§ Order for Second Reading read.
§ Motion made, and Question proposed, "That the Bill be now read a second time."
§ MR. ALDERMAN SALOMONS
said, he wished to take that occasion to protest against the Bill passing into law in the shape of a private measure, conferring, as it professed to do, such arbitrary and extensive powers on the Thames Conservancy Board. It proposed to interfere with the trade of the river from the Nore to Staines, and to tax certain parties who carried on business on the banks of the river. He thought a measure of that kind ought to be public and not private, and he would therefore move that it be read a second time that day six months.
§ Amendment proposed, to leave out the word "now," and at the end of the Question to add the words "upon this day six months."
§ MR. W. WILLIAMS
seconded the Motion. The House had the other evening given a check to private legislation by rejecting two measures of a similar nature, and he hoped they would follow the same course on that occasion. The Bill proposed to levy a tax on the inhabitants, and that ought not to be done by such a measure introduced in a private manner. The President of the Board of Trade, or the Government, ought to undertake the supervision of such a Bill, and not leave it in the hands of two private Members.
§ MR. NORRIS
said, he should support the second reading. The Bill was not a taxing one, but simply for the purpose of enabling the conservators of the Thames to alter the licence tax charged on each journey a boat plied or travelled on the Thames to a tax on the passengers. The Bill was further to enable the conservators to take care of the health of the inhabitants of the metropolis, by preventing bargemen and others emptying filthy matter into the river, and he hoped the house would send it before a Select Committee.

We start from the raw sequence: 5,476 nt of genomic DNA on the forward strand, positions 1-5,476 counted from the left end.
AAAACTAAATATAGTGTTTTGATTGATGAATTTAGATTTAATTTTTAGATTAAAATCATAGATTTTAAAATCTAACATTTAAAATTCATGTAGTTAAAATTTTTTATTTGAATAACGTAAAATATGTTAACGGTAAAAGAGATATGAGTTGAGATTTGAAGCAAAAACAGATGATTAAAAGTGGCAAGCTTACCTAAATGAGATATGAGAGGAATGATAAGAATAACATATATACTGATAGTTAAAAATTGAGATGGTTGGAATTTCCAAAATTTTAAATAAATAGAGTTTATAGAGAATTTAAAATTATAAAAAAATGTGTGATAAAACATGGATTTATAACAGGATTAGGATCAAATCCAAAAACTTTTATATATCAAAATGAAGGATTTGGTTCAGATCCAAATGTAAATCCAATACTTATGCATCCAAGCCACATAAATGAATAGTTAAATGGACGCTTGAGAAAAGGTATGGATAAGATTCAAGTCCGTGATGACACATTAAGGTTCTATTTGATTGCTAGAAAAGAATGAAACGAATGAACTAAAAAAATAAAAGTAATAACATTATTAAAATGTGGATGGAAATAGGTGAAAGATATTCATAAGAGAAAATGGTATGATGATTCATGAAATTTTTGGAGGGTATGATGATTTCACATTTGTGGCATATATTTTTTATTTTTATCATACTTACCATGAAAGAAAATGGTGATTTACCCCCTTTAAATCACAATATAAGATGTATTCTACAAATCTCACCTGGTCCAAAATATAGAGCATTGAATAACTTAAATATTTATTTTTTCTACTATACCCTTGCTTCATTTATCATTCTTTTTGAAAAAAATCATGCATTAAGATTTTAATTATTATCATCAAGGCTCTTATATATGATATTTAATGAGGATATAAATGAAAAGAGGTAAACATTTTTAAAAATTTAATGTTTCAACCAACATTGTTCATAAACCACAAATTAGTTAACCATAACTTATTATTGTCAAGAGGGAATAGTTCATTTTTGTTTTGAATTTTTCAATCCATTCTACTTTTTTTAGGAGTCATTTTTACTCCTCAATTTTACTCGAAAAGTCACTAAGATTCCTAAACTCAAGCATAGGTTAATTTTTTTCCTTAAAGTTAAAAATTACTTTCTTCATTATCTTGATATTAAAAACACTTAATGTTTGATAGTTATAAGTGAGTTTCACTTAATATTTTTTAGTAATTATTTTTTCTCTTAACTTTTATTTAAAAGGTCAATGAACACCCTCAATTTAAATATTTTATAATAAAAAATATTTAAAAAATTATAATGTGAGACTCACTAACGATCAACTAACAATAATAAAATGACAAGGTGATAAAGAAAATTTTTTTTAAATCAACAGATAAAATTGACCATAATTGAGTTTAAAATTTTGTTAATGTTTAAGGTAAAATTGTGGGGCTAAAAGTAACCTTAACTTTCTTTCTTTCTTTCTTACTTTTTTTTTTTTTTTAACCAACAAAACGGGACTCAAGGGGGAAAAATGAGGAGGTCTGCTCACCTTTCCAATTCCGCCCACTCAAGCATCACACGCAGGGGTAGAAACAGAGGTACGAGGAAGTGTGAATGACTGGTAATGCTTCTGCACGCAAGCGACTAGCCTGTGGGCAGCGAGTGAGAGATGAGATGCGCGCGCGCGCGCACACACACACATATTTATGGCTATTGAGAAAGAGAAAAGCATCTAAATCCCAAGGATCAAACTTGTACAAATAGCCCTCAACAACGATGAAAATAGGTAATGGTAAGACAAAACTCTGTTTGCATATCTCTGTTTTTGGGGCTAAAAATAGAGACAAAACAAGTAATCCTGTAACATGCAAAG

§ MR. TITE
contended that the Bill ought to be proceeded with, as anything which Captain Birchell and the other conservators of the Thames proposed to do 495 was worthy of the consideration of the House. He thought the Bill was anything but objectionable in principle, and that if enacted into a law, it would tend to prevent the pollution of the river.
§ MR. CRAWFORD
said, he had given great attention to the provisions of the measure, and to the arguments advanced both for and against it, and he had come to the conclusion that it ought to be rejected. His opinion was, that the whole matter of the Thames conservancy, which affected the greatest commercial interests of the City of London, ought to be referred to a Select Committee for a full and rigid inquiry. He entreated hon. Members to lend their assistance in throwing out the Bill.
§ MR. MASSEY
said, he was inclined to think that some inquiry was needed into the manner in which the Conservancy Board had discharged their duties; but that was no reason why the House should not give them the powers which they said were essential to the discharge of their functions. He recommended that the Bill should be read a second time.
§ MR. ALDERMAN SIDNEY
said, his objection to the Bill was, that it sought to disturb the compromise which was come to in the year 1857, and referred to matters which ought to be dealt with by a public measure. It proposed to remove the Lord Mayor from the presidency of the Board, and to substitute a paid chairman.
said, he thought the Chairman of Committees had placed the House in some difficulty. The hon. Gentleman seemed to think an inquiry absolutely necessary, and at the same time said that the Bill had nothing to do with the conduct of the Board. Now he (Mr. Henley) thought it had everything to do with the Board, inasmuch as it proposed to give it more powers—he believed more taxing powers. He thought that the inquiry should precede, not follow, the granting of those powers. That appeared to him to be the wiser course.
§ Question, "That the word 'now' stand part of the Question," put, and negatived.
§ Words added.496
§ Main Question, as amended, put, and agreed to.
§ Bill put off for six months.